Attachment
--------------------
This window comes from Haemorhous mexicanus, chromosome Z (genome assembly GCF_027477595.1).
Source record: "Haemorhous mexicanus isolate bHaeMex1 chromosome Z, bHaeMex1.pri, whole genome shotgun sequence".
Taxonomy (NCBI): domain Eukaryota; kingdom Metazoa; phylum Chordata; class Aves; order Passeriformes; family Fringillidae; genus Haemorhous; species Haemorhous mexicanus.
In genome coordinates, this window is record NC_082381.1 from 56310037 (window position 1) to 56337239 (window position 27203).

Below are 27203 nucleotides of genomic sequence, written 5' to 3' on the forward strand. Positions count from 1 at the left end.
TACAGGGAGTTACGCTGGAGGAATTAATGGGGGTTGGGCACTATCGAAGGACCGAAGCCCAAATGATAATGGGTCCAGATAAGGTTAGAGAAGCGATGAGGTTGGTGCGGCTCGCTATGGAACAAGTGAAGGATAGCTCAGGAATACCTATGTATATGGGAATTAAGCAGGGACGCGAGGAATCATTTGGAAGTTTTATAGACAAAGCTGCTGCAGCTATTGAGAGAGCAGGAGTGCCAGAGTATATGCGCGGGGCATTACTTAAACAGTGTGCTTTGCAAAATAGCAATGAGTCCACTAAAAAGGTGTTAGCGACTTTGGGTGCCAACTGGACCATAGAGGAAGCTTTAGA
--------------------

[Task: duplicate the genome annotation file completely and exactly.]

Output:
This window comes from Haemorhous mexicanus, chromosome Z (genome assembly GCF_027477595.1).
Source record: "Haemorhous mexicanus isolate bHaeMex1 chromosome Z, bHaeMex1.pri, whole genome shotgun sequence".
Taxonomy (NCBI): domain Eukaryota; kingdom Metazoa; phylum Chordata; class Aves; order Passeriformes; family Fringillidae; genus Haemorhous; species Haemorhous mexicanus.
In genome coordinates, this window is record NC_082381.1 from 56310037 (window position 1) to 56337239 (window position 27203).

Below are 27203 nucleotides of genomic sequence, written 5' to 3' on the forward strand. Positions count from 1 at the left end.
TACAGGGAGTTACGCTGGAGGAATTAATGGGGGTTGGGCACTATCGAAGGACCGAAGCCCAAATGATAATGGGTCCAGATAAGGTTAGAGAAGCGATGAGGTTGGTGCGGCTCGCTATGGAACAAGTGAAGGATAGCTCAGGAATACCTATGTATATGGGAATTAAGCAGGGACGCGAGGAATCATTTGGAAGTTTTATAGACAAAGCTGCTGCAGCTATTGAGAGAGCAGGAGTGCCAGAGTATATGCGCGGGGCATTACTTAAACAGTGTGCTTTGCAAAATAGCAATGAGTCCACTAAAAAGGTGTTAGCGACTTTGGGTGCCAACTGGACCATAGAGGAAGCTTTAGA